An ur-moment in this history comes from artist László Moholy-Nagy. According to Kac, once Moholy-Nagy, in 1921, took the step of selecting a sign-painting company capable of working off of grid coordinates rather than a sketch, and then calling in his coordinates by telephone and letting the factory execute his paintings (in three different sizes), he ushered in the age of digital art. Had the sign company employed robots, then most of Kac’s main elements would have been present: symbolic exchange mediated by technology; the recession of origins; the dispersal of “the” artist into multiple cocreators; and what Kac calls telepresence, or acting remotely in an alien space, be it a surgeon working in a patient’s body cavity or a geologist operating a robot on Mars. Noting that the telephone has become increasingly more oriented to writing and action than speech—think text messaging, for instance—Kac investigates how this sense of our actions in a remote location echoes the way first users of the telephone experienced voice as disembodied.  For example, Kac’s networked orchestration, Teleporting an Unknown State (1994-96), a plant in total darkness could grow only if people from around the globe sent it light by turning their webcams toward the sun.

When writing about his own work, Kac’s references are as likely to include Baudrillard or Barthes as visual artists; in practice, these same ideas are just as likely to take physical form. Thus while Foucault might write about the posthuman as a discursive subject—that entity that comes to supercede the traditional, humanist individual—Kac writes of the human body’s migration from a “naturally self regulating system to an artificially controlled one,” even while implanting in his leg a microchip (Time Capsule, 1997) in order to register himself as the owner of himself: hence a performance of the migration from “being” a body to “owning” one’s body, a fundamental shift in subject position.

But Kac’s aesthetic seems to have its full flowering in his genetic art, the sphere for which he is most widely known and to which the last third of the book is devoted. After an introduction and overview of bio art, several essays lay out the thinking behind his major works: Genesis (1999), an interactive event where participants were invited to corrupt an artificially created gene that carried the biblical passage, “Let man have dominion over the fish of the sea, and over the fowl of the air, and over every living thing that moves upon the earth”; GFP Bunny (2000), the work for which his genetically-altered fluorescent rabbit was created; and The Eighth Day (2001), in which Kac seemingly continues the creation that God gave up on the seventh day by placing a number of genetically-altered plants and animals in a biosphere that also contains an interactive “biobot,” a robot that uses genetically-altered amoebae as a nervous system. His key insight in all of these works is the “passage of biology from a life science to an information science.”  The ramifications of this shift are profound. Using what some claim is the “useless” nature of art in order to turn science into art—much like Duchamp turned a urinal into art by displacing its function as a urinal—Kac foregrounds dramatically the boundaries between art and science and life. And by involving his audience as participants rather than as mere spectators, he asks them/us to weigh their/our responsibility for the world we are all collectively creating.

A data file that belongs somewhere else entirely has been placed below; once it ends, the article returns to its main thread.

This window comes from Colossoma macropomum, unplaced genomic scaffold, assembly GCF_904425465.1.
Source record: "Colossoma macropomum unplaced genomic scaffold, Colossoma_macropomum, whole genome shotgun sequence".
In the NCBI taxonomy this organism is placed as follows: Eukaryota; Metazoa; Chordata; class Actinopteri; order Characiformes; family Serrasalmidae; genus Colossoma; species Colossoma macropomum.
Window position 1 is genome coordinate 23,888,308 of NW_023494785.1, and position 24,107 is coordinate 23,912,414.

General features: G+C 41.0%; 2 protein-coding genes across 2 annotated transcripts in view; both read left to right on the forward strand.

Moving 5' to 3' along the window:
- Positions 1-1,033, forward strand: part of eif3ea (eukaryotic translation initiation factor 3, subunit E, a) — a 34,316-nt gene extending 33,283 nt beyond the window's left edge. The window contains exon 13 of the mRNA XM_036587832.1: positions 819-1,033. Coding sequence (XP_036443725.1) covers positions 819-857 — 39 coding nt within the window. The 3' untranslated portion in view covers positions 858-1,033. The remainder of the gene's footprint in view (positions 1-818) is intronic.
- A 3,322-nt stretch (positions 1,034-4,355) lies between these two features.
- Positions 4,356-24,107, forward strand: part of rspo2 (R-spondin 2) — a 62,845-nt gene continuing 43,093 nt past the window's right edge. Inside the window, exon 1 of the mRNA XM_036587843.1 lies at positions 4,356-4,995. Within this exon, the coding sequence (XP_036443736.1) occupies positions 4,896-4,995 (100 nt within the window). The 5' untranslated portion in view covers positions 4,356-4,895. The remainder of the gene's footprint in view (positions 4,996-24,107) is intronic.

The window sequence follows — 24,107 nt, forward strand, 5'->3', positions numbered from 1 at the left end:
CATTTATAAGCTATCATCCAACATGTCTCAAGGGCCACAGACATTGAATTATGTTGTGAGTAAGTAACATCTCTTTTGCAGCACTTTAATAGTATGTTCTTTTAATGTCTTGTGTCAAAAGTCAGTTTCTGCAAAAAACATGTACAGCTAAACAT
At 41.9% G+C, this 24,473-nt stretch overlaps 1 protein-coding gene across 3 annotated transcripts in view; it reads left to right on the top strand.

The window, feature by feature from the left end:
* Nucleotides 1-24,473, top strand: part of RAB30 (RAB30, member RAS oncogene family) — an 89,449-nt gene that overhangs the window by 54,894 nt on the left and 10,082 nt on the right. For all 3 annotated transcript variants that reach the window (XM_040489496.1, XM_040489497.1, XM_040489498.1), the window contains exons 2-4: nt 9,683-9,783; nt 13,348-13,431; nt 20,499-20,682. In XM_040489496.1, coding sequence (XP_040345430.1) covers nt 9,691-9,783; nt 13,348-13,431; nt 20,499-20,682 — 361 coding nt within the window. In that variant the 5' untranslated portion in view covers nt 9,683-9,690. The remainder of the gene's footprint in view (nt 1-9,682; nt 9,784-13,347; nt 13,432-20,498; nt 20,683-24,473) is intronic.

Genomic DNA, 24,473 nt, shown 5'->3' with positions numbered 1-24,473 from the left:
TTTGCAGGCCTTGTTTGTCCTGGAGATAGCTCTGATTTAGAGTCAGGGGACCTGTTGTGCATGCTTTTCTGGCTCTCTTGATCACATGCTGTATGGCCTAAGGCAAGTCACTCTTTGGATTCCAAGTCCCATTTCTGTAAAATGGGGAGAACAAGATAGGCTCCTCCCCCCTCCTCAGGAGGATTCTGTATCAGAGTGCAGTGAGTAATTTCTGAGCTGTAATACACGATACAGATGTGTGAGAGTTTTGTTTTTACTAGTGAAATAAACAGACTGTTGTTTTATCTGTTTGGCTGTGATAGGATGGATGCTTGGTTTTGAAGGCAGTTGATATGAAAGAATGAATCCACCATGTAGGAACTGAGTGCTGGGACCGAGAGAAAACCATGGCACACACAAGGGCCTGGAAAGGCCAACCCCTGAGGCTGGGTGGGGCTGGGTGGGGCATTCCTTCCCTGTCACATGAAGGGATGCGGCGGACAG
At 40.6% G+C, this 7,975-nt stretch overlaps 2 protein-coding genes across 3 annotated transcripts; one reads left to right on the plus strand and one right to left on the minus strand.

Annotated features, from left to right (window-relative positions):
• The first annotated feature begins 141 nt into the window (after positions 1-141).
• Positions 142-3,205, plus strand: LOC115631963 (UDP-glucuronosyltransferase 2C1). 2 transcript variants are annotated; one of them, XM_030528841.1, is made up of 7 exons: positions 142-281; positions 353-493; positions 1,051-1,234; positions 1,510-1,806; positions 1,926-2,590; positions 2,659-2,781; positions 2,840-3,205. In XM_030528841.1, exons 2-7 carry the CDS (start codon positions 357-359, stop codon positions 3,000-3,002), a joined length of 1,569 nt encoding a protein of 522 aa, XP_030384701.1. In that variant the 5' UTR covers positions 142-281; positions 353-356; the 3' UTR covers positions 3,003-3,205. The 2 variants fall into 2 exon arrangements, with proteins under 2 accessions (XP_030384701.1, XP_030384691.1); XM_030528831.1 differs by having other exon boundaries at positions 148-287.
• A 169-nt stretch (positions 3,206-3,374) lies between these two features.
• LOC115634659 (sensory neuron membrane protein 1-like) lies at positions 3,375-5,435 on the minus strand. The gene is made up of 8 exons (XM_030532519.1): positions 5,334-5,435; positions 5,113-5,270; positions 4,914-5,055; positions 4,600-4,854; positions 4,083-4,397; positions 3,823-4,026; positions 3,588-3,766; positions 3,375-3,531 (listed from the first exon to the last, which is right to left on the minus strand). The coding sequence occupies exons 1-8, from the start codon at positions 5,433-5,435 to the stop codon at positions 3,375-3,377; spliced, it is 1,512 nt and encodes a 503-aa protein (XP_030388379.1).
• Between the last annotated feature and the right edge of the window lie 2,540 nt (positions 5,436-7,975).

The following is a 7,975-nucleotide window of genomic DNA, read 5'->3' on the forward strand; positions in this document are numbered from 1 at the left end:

Thus his corresponding emphasis on ethics: using “genetic engineering to create unique living beings” as an art form, Kac writes, “must be done with great care; with acknowledgment of the complex issues thus raised; and, above all, with a commitment to respect, nurture, and love the life thus created.”  Still, one wishes Kac had addressed the complex issues his work raises with something more than a call for artists simply to love the life-forms they create. What, for example, are we to make of the assertion that the sanctity of individual species—including our own—should not be violated?

The art critic Suzi Gablick once wrote that if art is whatever an artist says it is, then it can be nothing else. At a time when there would seem to be little consensuses about what art is, or what it’s for, the fact that Kac’s work has inserted itself into an international discussion having profound consequences for our understanding of biological and technological limits is note enough of its importance, both to art and to people. While Kac’s role in this discussion will be for later generations to evaluate, finally, it’s not difficult to imagine future historians returning to Telepresence and Bio Art to measure Kac’s stated intentions against actual aftereffects as he helps to usher art, and us, into that future.